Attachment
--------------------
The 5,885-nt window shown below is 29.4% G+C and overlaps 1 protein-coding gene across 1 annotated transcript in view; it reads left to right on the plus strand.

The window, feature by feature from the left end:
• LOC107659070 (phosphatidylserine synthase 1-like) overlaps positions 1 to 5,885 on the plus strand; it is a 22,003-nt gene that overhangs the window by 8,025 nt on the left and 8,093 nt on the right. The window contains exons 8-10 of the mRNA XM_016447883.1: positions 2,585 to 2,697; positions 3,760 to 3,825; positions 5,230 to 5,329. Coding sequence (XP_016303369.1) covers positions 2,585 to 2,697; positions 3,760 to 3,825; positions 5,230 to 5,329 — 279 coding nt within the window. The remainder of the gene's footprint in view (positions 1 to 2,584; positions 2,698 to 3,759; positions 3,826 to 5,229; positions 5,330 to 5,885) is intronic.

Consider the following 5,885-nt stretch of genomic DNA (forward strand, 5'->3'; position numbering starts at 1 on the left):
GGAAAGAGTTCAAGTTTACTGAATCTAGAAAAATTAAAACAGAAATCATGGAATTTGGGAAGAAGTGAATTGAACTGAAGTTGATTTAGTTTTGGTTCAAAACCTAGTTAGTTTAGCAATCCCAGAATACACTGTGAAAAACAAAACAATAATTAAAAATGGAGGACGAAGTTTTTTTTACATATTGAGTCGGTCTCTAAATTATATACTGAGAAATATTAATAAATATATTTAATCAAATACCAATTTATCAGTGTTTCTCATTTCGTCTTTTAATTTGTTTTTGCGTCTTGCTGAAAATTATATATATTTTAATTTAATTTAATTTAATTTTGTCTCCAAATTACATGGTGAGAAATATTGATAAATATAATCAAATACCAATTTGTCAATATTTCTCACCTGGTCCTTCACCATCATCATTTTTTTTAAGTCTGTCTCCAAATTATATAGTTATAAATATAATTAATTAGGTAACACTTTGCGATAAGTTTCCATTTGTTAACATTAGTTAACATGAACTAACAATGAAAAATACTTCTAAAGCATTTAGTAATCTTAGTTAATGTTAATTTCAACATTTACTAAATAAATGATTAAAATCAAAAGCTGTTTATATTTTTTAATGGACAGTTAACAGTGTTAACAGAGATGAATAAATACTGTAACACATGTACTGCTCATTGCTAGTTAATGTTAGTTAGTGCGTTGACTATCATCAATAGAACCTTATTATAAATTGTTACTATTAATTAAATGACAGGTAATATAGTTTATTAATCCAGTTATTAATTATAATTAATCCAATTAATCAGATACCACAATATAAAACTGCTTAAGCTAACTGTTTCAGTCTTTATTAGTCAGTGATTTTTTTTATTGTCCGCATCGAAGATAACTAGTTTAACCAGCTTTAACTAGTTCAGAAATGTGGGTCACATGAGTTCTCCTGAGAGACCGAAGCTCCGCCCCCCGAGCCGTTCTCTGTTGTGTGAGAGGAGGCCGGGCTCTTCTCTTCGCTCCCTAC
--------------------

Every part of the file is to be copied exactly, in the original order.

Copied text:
The 5,885-nt window shown below is 29.4% G+C and overlaps 1 protein-coding gene across 1 annotated transcript in view; it reads left to right on the plus strand.

The window, feature by feature from the left end:
• LOC107659070 (phosphatidylserine synthase 1-like) overlaps positions 1 to 5,885 on the plus strand; it is a 22,003-nt gene that overhangs the window by 8,025 nt on the left and 8,093 nt on the right. The window contains exons 8-10 of the mRNA XM_016447883.1: positions 2,585 to 2,697; positions 3,760 to 3,825; positions 5,230 to 5,329. Coding sequence (XP_016303369.1) covers positions 2,585 to 2,697; positions 3,760 to 3,825; positions 5,230 to 5,329 — 279 coding nt within the window. The remainder of the gene's footprint in view (positions 1 to 2,584; positions 2,698 to 3,759; positions 3,826 to 5,229; positions 5,330 to 5,885) is intronic.

Consider the following 5,885-nt stretch of genomic DNA (forward strand, 5'->3'; position numbering starts at 1 on the left):
GGAAAGAGTTCAAGTTTACTGAATCTAGAAAAATTAAAACAGAAATCATGGAATTTGGGAAGAAGTGAATTGAACTGAAGTTGATTTAGTTTTGGTTCAAAACCTAGTTAGTTTAGCAATCCCAGAATACACTGTGAAAAACAAAACAATAATTAAAAATGGAGGACGAAGTTTTTTTTACATATTGAGTCGGTCTCTAAATTATATACTGAGAAATATTAATAAATATATTTAATCAAATACCAATTTATCAGTGTTTCTCATTTCGTCTTTTAATTTGTTTTTGCGTCTTGCTGAAAATTATATATATTTTAATTTAATTTAATTTAATTTTGTCTCCAAATTACATGGTGAGAAATATTGATAAATATAATCAAATACCAATTTGTCAATATTTCTCACCTGGTCCTTCACCATCATCATTTTTTTTAAGTCTGTCTCCAAATTATATAGTTATAAATATAATTAATTAGGTAACACTTTGCGATAAGTTTCCATTTGTTAACATTAGTTAACATGAACTAACAATGAAAAATACTTCTAAAGCATTTAGTAATCTTAGTTAATGTTAATTTCAACATTTACTAAATAAATGATTAAAATCAAAAGCTGTTTATATTTTTTAATGGACAGTTAACAGTGTTAACAGAGATGAATAAATACTGTAACACATGTACTGCTCATTGCTAGTTAATGTTAGTTAGTGCGTTGACTATCATCAATAGAACCTTATTATAAATTGTTACTATTAATTAAATGACAGGTAATATAGTTTATTAATCCAGTTATTAATTATAATTAATCCAATTAATCAGATACCACAATATAAAACTGCTTAAGCTAACTGTTTCAGTCTTTATTAGTCAGTGATTTTTTTTATTGTCCGCATCGAAGATAACTAGTTTAACCAGCTTTAACTAGTTCAGAAATGTGGGTCACATGAGTTCTCCTGAGAGACCGAAGCTCCGCCCCCCGAGCCGTTCTCTGTTGTGTGAGAGGAGGCCGGGCTCTTCTCTTCGCTCCCTAC